For those of you who follow my reports, you may recall a previous incident I reported on that involved a dance instructor located in Merritt who was in Canada working under the temporary foreign worker program.
Unfortunately, due to what can be described as a series of administrative errors and the slow-turning wheels of bureaucracy, the instructor was required to leave Canada for a period of time before the situation could be resolved.
As I also mentioned in that same report, the temporary foreign worker program is not an immigration program, meaning that there are fewer avenues available to address challenges such as these when they occur.
I am happy to report that after a rather significant amount of effort across the board, this dance instructor has again returned to Canada and hopefully in the near future will resume providing dance lessons to children in the Nicola Valley.
Throughout this process one of the challenges that I observed is the requirement for government to ensure that all terms and conditions of a program are in compliance.
Part of the compliance process requires producing many documents that verify information that has been requested.
This, of course, can be frustrating for all involved, not to mention time-consuming and at times it can be easy to overlook why such a thorough verification process is established.
Over the course of this summer, another situation arose in a different community involving temporary foreign workers, although this time in a different program related to seasonal agricultural workers.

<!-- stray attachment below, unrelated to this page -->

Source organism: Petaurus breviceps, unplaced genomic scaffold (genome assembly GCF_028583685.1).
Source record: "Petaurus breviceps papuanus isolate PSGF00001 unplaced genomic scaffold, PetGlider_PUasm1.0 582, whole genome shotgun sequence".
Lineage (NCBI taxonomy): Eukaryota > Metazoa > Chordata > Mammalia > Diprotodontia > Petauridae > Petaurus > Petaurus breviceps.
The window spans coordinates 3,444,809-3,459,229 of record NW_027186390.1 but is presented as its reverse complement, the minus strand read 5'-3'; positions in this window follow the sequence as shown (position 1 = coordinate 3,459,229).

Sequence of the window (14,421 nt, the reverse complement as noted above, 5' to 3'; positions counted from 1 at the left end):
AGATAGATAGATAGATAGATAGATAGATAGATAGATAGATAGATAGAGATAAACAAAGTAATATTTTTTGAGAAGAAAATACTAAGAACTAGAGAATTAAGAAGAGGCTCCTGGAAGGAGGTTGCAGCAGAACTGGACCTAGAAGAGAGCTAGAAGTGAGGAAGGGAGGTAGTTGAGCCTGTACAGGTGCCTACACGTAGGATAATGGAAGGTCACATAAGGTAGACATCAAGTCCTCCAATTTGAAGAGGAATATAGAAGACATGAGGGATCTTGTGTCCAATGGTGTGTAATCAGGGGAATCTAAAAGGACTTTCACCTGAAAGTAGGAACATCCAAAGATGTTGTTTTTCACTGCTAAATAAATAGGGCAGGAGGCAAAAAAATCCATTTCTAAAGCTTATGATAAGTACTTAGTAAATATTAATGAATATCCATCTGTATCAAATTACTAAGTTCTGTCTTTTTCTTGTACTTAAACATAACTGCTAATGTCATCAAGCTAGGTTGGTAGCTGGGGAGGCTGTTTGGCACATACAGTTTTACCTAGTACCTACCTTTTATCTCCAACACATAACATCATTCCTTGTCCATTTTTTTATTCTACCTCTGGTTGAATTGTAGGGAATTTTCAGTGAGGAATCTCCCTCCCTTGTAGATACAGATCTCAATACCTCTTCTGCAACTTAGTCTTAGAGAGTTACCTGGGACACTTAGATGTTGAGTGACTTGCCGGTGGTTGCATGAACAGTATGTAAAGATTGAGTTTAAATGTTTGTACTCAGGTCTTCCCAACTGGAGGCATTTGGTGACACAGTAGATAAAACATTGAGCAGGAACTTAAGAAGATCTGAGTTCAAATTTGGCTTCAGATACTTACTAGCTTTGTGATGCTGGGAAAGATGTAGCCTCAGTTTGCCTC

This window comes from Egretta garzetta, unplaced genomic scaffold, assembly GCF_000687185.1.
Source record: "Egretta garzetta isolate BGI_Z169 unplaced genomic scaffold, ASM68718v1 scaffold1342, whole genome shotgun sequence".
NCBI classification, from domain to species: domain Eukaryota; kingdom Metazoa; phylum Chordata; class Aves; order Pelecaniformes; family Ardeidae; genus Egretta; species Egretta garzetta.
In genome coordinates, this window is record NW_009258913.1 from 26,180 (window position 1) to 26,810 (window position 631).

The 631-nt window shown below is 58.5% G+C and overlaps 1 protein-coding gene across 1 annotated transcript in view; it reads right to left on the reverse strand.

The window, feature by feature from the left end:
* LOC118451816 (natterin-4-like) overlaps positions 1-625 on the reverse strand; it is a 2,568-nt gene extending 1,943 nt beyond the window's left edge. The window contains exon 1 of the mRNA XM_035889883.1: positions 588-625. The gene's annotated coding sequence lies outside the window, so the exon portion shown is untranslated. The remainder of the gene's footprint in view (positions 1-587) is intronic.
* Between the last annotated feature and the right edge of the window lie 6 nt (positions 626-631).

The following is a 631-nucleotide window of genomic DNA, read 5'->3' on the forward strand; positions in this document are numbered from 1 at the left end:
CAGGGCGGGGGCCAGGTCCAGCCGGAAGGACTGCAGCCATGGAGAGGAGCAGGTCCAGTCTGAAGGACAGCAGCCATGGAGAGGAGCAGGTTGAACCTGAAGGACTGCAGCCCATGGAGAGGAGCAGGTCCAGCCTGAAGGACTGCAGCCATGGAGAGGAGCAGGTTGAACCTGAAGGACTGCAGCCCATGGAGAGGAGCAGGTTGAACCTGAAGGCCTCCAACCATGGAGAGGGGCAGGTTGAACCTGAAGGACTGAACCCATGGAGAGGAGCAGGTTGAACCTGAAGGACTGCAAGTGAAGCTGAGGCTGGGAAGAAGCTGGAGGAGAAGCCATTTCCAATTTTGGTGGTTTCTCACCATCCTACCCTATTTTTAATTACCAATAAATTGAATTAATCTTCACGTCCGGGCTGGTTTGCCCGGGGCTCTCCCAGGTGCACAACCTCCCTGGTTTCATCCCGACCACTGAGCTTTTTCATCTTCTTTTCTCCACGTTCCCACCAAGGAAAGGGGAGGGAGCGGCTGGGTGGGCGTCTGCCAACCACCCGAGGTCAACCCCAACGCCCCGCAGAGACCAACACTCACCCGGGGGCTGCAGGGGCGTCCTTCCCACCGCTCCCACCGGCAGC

As is often a limitation in these situations, there is not a significant amount of information that can be shared. However, what can be passed on is that two seasonal agricultural workers found themselves in an unacceptable and deplorable situation. In this case, an intervention occurred and fortunately these workers are no longer in a perilous situation.
However, I believe it is also important to recognize that it was the good nature of kind-hearted neighbours who became aware of this issue and took action on it.
Whenever these situations occur, it is important for elected officials to review the circumstances and related policy to try and ensure that a similar situation does not occur again in the future.
I have heard of the importance to our agriculture sector from a number of small- and medium-sized farm operations and other businesses that rely heavily on this program to remain viable and competitive.
It is also imperative that we not overlook the importance for government programs to provide transparency so that members of the public can support a process with confidence. No citizen or government should tolerate these kinds of abuse whether they occur locally or are more widespread.
The industry itself must also recognize that it is in its own best interest to continue to encourage best practices and not just compliance. In other words, a balance must be created that is workable for farmers and for seasonal agricultural workers that will retain broad public support.
This is an area I believe is deserving of more attention and I would like to welcome your comments on this or any other subject before the House of Commons.
Before I close this report I would like to sincerely recognize the efforts by local citizens, who, in spite of language barriers, came together to help two individuals who were truly in need. This act of kindness made a difference and will not be forgotten by the individuals involved.
I can be reached at firstname.lastname@example.org or toll free at 1-800-665-8711.
Dan Albas is the member of Parliament for Okanagan-Coquihalla.